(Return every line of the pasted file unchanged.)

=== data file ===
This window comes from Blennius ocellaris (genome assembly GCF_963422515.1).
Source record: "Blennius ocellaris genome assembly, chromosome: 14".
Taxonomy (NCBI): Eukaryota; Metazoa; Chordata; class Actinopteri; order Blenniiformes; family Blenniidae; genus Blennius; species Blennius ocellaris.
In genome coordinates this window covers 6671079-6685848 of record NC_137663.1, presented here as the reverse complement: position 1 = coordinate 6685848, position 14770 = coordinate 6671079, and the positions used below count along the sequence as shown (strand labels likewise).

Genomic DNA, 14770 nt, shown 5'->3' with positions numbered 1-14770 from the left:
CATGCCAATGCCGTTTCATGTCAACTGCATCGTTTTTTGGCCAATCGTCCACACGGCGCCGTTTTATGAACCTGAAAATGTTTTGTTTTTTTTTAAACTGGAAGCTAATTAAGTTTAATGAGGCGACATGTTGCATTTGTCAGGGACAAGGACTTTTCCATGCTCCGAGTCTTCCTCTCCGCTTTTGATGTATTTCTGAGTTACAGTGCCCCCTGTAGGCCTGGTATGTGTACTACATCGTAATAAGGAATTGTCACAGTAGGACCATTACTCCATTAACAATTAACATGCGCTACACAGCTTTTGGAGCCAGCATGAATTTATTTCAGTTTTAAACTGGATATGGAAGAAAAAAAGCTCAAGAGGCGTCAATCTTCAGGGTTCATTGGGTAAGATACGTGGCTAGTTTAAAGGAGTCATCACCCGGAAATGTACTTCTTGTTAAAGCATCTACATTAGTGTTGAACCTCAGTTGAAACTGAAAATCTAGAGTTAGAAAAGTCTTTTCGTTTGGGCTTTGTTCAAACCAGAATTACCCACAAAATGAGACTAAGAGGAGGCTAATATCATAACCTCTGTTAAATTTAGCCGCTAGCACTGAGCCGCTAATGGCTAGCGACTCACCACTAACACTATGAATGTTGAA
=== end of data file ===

This window comes from Blennius ocellaris (genome assembly GCF_963422515.1).
Source record: "Blennius ocellaris genome assembly, chromosome: 14".
Taxonomy (NCBI): Eukaryota; Metazoa; Chordata; class Actinopteri; order Blenniiformes; family Blenniidae; genus Blennius; species Blennius ocellaris.
In genome coordinates this window covers 6671079-6685848 of record NC_137663.1, presented here as the reverse complement: position 1 = coordinate 6685848, position 14770 = coordinate 6671079, and the positions used below count along the sequence as shown (strand labels likewise).

Genomic DNA, 14770 nt, shown 5'->3' with positions numbered 1-14770 from the left:
CATGCCAATGCCGTTTCATGTCAACTGCATCGTTTTTTGGCCAATCGTCCACACGGCGCCGTTTTATGAACCTGAAAATGTTTTGTTTTTTTTTAAACTGGAAGCTAATTAAGTTTAATGAGGCGACATGTTGCATTTGTCAGGGACAAGGACTTTTCCATGCTCCGAGTCTTCCTCTCCGCTTTTGATGTATTTCTGAGTTACAGTGCCCCCTGTAGGCCTGGTATGTGTACTACATCGTAATAAGGAATTGTCACAGTAGGACCATTACTCCATTAACAATTAACATGCGCTACACAGCTTTTGGAGCCAGCATGAATTTATTTCAGTTTTAAACTGGATATGGAAGAAAAAAAGCTCAAGAGGCGTCAATCTTCAGGGTTCATTGGGTAAGATACGTGGCTAGTTTAAAGGAGTCATCACCCGGAAATGTACTTCTTGTTAAAGCATCTACATTAGTGTTGAACCTCAGTTGAAACTGAAAATCTAGAGTTAGAAAAGTCTTTTCGTTTGGGCTTTGTTCAAACCAGAATTACCCACAAAATGAGACTAAGAGGAGGCTAATATCATAACCTCTGTTAAATTTAGCCGCTAGCACTGAGCCGCTAATGGCTAGCGACTCACCACTAACACTATGAATGTTGAA